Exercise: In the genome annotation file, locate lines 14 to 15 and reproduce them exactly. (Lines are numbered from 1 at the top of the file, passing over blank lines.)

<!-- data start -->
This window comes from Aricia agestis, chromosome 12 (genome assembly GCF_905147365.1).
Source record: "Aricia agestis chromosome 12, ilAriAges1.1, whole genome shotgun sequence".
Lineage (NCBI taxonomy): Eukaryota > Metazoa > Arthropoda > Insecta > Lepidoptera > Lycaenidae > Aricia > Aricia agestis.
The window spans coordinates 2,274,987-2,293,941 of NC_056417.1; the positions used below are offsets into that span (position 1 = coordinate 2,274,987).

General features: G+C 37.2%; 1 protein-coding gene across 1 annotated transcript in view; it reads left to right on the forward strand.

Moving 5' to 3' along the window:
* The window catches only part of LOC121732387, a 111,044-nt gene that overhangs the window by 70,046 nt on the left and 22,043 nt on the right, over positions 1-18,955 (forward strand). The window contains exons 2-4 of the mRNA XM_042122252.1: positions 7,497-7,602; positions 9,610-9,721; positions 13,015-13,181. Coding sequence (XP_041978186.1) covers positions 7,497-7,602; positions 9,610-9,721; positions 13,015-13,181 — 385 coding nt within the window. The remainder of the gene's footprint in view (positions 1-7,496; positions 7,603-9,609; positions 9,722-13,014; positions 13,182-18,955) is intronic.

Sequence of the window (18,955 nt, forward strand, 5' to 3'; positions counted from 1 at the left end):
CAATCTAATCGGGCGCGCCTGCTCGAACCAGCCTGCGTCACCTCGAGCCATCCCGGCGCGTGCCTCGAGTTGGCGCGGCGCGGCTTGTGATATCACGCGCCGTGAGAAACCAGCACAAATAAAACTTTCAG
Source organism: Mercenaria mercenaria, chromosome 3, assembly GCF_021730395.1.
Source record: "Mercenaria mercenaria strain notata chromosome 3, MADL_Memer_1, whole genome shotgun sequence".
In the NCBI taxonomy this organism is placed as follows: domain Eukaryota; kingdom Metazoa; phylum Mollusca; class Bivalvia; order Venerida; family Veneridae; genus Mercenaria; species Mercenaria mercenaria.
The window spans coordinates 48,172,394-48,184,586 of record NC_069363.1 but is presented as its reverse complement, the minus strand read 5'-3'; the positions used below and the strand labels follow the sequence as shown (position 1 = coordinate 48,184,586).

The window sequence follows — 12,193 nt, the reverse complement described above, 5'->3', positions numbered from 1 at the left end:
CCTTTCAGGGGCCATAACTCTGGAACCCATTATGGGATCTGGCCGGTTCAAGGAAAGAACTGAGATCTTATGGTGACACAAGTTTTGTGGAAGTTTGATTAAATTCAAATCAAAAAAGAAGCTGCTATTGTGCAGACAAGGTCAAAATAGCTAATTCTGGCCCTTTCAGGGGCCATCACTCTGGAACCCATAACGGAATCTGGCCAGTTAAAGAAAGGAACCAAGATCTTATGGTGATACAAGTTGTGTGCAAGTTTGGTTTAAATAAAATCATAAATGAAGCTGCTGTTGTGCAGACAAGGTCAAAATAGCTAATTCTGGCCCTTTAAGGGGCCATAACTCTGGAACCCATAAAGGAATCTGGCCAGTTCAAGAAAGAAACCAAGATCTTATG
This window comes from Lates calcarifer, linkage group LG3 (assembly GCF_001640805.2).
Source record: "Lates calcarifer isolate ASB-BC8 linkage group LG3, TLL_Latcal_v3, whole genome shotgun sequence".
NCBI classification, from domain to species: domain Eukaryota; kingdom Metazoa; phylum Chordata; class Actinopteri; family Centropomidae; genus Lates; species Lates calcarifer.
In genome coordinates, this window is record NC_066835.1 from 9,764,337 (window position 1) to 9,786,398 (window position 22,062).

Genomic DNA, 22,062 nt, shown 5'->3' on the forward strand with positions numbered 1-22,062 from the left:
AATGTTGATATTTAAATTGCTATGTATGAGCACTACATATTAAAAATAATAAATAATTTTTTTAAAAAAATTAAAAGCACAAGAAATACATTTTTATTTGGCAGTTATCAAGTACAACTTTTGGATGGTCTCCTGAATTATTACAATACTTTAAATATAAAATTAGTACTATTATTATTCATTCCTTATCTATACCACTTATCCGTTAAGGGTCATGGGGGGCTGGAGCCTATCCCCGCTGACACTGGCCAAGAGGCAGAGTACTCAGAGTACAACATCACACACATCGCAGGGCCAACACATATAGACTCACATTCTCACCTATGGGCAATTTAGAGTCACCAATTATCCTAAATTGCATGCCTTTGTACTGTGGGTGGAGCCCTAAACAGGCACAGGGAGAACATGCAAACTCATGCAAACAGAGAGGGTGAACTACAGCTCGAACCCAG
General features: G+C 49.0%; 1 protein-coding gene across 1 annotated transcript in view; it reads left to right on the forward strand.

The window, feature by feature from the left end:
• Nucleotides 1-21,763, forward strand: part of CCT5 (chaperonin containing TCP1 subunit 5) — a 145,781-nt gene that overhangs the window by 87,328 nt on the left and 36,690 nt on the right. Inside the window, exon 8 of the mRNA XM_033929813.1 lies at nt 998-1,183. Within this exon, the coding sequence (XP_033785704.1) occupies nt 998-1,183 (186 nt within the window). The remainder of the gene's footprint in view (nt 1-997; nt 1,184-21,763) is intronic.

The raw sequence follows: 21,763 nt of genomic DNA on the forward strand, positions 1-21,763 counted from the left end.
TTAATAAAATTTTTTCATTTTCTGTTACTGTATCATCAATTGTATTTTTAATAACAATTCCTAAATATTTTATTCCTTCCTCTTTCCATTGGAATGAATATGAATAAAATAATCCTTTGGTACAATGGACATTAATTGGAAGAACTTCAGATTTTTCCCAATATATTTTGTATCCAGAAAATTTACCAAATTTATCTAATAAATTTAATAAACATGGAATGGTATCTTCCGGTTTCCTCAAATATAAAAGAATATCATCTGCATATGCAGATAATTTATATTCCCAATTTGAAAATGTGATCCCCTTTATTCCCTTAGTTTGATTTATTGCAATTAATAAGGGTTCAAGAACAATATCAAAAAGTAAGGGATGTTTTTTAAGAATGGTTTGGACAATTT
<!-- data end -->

The window sequence follows — 12,193 nt, the reverse complement described above, 5'->3', positions numbered from 1 at the left end:
CCTTTCAGGGGCCATAACTCTGGAACCCATTATGGGATCTGGCCGGTTCAAGGAAAGAACTGAGATCTTATGGTGACACAAGTTTTGTGGAAGTTTGATTAAATTCAAATCAAAAAAGAAGCTGCTATTGTGCAGACAAGGTCAAAATAGCTAATTCTGGCCCTTTCAGGGGCCATCACTCTGGAACCCATAACGGAATCTGGCCAGTTAAAGAAAGGAACCAAGATCTTATGGTGATACAAGTTGTGTGCAAGTTTGGTTTAAATAAAATCATAAATGAAGCTGCTGTTGTGCAGACAAGGTCAAAATAGCTAATTCTGGCCCTTTAAGGGGCCATAACTCTGGAACCCATAAAGGAATCTGGCCAGTTCAAGAAAGAAACCAAGATCTTATG